AIMS AND OBJECTS
The aims and objects of Workmen’s Compensation Act are:
- To protect the workman, as far as possible, from hardship arising from accident.
- To provide for payment of compensation for injury by accident.
- To increase importance of adequate safety devices in order to reduce number of accidents,
- To encourage employer to provide adequate medical treatment fox mitigating the effect of accidents.
Adult [Sec. 2(1)(a)]
Adult and minor for the purpose of Workmen’s Compensation Act means respectively a person who is not, a person who is, under the age of 15 years.
Dependent [See. 2(D)(d)]
According to the definition given in the Workmen’s Compensation. Act, dependent means specified relatives whether or not they are dependent on the earning of the workman at the time of his death. Dependents can be classified into two main categories viz, specified relations and specified dependents.
(a) Specified Relations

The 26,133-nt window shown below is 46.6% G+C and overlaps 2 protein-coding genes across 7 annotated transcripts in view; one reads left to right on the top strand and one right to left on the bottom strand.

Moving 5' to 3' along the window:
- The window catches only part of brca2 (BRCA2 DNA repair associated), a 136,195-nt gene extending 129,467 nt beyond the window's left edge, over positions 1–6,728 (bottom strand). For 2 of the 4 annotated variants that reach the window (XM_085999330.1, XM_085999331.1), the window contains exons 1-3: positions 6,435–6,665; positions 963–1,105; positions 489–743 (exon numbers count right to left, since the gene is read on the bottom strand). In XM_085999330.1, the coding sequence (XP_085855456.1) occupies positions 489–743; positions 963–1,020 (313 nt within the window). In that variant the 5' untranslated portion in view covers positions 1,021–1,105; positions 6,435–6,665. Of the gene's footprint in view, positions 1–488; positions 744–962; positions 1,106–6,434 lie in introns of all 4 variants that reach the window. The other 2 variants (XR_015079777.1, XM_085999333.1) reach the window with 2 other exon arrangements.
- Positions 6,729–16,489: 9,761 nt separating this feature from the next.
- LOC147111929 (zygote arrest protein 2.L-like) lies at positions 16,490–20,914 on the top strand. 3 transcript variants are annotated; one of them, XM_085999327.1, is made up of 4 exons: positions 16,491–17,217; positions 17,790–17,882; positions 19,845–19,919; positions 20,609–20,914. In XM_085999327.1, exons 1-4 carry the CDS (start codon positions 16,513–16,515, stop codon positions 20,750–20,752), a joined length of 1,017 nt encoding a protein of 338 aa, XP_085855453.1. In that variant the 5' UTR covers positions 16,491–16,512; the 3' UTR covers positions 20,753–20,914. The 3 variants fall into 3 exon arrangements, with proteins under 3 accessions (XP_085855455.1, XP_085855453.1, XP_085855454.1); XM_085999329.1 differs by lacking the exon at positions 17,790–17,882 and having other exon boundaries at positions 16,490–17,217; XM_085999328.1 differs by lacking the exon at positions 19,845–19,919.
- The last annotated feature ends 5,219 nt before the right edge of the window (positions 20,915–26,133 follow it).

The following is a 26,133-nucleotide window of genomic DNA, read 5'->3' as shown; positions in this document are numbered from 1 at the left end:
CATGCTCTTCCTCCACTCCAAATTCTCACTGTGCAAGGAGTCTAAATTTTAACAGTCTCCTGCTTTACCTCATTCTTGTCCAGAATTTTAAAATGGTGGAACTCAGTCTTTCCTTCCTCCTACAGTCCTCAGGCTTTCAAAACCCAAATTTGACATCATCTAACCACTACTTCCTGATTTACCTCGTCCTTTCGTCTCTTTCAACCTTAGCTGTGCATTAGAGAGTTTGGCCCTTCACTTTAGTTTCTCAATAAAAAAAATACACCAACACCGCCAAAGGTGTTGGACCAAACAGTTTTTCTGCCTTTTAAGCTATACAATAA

The relatives who become dependents -without any qualifications are:
(i) Wife (ii) Minor legitimate son
(iii) Unmarried legitimate daughter (iv) Widowed mother
The question of dependency on the earnings of the workman at the time of his death does not arise in the case of the above relatives. The only things have to establish is the specified relation.
(b) Specified Dependents
The relatives of a deceased workman who cannot claim compensation by merely proving the specified relationship4 and have to prove that they were wholly or in part dependent on the earnings of the workman at the time of his death are:
(i) Widower (ii) Parent other than widowed mother
(iii) Minor illegitimate son (iv) Unmarried illegitimate daughter
(v) Minor brother (vi) Unmarried or widowed sister
(vii) Widowed daughter-in-law (viii) Minor child of a decease son
(ix) Minor son of a deceased daughter
Employer [Sec. 2(l)(e)]
According to Section 2(1)(e), the term employer includes:
a) Any body of persons whether incorporated or not
b) Any managing agent of an employer, i.e., a person entitled to the management of the whole affairs of another person
c) Legal representative of a deceased employer, and
d) A person to whom the services of the workman were temporarily lent and the workman was working for him.
Workman [Sec. 2(l)(n)]